This can quickly give you a potential place to start improving. You might try more ad rotations and/or fine-tuning your audiences.
In paid search, a low Quality Score can lead to low ad rank, which certainly can hurt your conversions. A couple of ways to fix that are improving ad relevance or landing page experience.
5. Are you setting and forgetting?
When marketers have a lot of PPC campaigns to manage, setting and forgetting becomes a problem.
When you get your account going and then forget about it for an extended time, you’ll see steady declines in ad performance.
This is because you’re not keeping up with the frequent (and many) changes these platforms, your competition, and your target audiences go through.
Setting and forgetting have possibly the most adverse effect on your bids, your budgets, and your ads—three things that many digital marketers tend to set and then (wrongly) assume will keep the account going without maintenance.
If you’re using an automated bid strategy, you might not need to worry about your bids very much because your platform is adjusting them for you in real-time. (Though, you should still look at bid adjustments in paid search.)
But if you’re using manual bidding or a manual bid cap strategy, you need to regularly monitor how your bids are keeping up with the competition.
For instance, in Google Ads and Microsoft Ads, you can see keyword-by-keyword how your bids compare to the bare minimum bid needed to meet the first page of Google Search Network or Bing Search Network results.
And in Facebook Ads, you can see if your bid cap is up to par inside the ad set.
Every advertising platform wants you to spend more money. So, when the platforms tell us we’re limited by budget, we need to take that with a grain of salt. (Most often, the budgets they recommend to not be “limited” are completely unreasonable.)
But you do still need to keep an eye on this: how much money are you spending (daily or lifetime) on your best-performing campaigns? How much on your worst?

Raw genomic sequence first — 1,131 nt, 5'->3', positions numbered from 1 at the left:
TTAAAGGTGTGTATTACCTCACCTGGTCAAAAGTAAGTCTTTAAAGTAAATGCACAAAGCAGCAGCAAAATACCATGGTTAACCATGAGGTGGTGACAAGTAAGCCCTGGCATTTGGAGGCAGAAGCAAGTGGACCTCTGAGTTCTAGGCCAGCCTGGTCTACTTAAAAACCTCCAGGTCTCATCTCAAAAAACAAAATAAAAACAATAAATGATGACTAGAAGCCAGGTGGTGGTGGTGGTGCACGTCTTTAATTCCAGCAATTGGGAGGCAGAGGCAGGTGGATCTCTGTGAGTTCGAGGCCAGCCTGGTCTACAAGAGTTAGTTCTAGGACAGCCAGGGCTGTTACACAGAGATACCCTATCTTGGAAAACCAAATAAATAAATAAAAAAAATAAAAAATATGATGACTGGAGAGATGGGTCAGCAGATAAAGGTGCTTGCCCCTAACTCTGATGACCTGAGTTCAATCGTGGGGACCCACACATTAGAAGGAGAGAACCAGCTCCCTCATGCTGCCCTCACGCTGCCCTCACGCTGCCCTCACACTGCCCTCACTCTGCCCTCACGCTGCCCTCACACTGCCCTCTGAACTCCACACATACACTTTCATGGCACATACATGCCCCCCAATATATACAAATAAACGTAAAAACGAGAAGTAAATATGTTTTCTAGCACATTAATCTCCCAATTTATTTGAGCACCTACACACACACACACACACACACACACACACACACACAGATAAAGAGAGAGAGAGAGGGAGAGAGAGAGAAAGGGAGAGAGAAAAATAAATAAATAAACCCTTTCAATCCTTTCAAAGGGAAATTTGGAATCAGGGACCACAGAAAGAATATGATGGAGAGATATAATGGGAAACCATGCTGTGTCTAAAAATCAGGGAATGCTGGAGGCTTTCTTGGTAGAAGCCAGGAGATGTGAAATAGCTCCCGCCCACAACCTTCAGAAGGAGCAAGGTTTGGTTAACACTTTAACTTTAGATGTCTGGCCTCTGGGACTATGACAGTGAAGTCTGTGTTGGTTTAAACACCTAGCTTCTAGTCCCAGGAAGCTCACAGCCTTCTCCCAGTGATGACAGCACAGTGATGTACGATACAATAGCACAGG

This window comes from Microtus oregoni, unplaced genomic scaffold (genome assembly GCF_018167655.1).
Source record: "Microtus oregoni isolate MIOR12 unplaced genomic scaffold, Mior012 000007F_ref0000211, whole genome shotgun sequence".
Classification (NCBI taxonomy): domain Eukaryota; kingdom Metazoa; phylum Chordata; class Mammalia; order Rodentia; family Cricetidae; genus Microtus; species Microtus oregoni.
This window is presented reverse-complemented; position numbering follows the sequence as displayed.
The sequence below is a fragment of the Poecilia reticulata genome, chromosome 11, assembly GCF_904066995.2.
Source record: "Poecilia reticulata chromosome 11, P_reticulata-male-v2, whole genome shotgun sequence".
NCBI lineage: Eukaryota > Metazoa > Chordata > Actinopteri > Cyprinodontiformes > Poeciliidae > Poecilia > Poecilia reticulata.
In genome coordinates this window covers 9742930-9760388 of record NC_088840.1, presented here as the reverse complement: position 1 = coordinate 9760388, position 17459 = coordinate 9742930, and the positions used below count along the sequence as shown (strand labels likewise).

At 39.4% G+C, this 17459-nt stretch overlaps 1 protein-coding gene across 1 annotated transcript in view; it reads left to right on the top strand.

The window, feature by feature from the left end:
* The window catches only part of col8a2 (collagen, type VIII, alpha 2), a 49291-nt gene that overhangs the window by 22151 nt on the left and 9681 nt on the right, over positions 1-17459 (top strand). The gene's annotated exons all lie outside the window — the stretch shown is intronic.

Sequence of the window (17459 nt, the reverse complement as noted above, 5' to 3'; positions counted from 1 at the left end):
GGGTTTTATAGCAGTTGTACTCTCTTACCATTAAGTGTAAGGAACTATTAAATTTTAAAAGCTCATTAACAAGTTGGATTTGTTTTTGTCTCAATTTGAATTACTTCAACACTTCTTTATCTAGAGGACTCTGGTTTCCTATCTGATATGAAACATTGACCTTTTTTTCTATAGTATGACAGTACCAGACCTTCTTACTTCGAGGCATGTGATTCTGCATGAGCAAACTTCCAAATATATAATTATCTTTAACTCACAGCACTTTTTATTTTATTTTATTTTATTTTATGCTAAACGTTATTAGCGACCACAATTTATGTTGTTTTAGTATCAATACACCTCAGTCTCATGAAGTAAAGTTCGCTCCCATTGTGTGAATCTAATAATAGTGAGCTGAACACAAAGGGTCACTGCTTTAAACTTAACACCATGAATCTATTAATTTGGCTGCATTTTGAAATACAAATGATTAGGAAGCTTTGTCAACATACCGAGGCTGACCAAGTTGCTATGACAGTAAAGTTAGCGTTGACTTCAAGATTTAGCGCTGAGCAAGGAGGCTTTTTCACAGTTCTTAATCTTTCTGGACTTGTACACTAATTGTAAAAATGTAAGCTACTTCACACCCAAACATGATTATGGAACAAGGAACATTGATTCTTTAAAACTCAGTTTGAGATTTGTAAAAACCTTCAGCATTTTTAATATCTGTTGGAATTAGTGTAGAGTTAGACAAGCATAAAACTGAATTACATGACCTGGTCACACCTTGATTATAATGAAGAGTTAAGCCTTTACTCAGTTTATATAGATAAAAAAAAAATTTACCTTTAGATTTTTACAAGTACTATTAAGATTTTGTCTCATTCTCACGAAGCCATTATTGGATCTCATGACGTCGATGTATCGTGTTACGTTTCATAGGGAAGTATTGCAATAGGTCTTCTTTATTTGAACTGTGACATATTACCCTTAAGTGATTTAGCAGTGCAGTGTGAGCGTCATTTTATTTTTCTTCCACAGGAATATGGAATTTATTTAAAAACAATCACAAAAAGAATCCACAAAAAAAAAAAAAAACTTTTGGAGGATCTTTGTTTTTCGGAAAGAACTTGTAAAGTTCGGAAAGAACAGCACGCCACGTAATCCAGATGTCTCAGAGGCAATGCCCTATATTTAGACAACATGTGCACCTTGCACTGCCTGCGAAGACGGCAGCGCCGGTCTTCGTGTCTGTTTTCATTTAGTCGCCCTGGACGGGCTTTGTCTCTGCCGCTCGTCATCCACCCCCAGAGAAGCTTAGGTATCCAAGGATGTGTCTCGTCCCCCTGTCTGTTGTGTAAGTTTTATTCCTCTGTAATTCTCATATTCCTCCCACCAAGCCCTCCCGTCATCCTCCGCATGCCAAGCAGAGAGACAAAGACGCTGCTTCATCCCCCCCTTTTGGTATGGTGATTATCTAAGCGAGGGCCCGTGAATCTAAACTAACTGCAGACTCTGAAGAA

Budget maintenance means moving ad dollars around to the areas that bring in the most cheddar for your business.
And this will change often, so you need to be on top of it.
How ancient are your text ads, image ads, and social media ads?
Sometimes, you’ll have ads that are constant winners, and it’s okay to keep those as long as your audiences aren’t growing tired of seeing them repeatedly. (That’s more so a problem on Facebook.)
But my point is: when was the last time you rotated in new ad copy or images? Or when was the last time you tried new ad extensions?
What about the last ad test (A/B test) you ran, period?
If your answer is “I don’t know,” or some time over a month ago, then you’re falling behind with your ads—and that’s definitely something you need to get turned around if you want peak performance accounts.
Get your hands dirty and start your PPC audit
Auditing doesn’t have to be complicated. It doesn’t have to mean you spend hours and hours trying to flush out a problem the size of a grain of sand.
In just five steps, you learned how to expose the biggest problem-causers in PPC ad campaigns—ones that are right there but often overlooked when we’re in our accounts every day.
Now, it’s time to get your audit done and push your PPC performance to the max.
Once you’ve taken care of your audit, you might find that your next step to scale is by adding new keywords, and our article on keyword research tools can help you out with just that.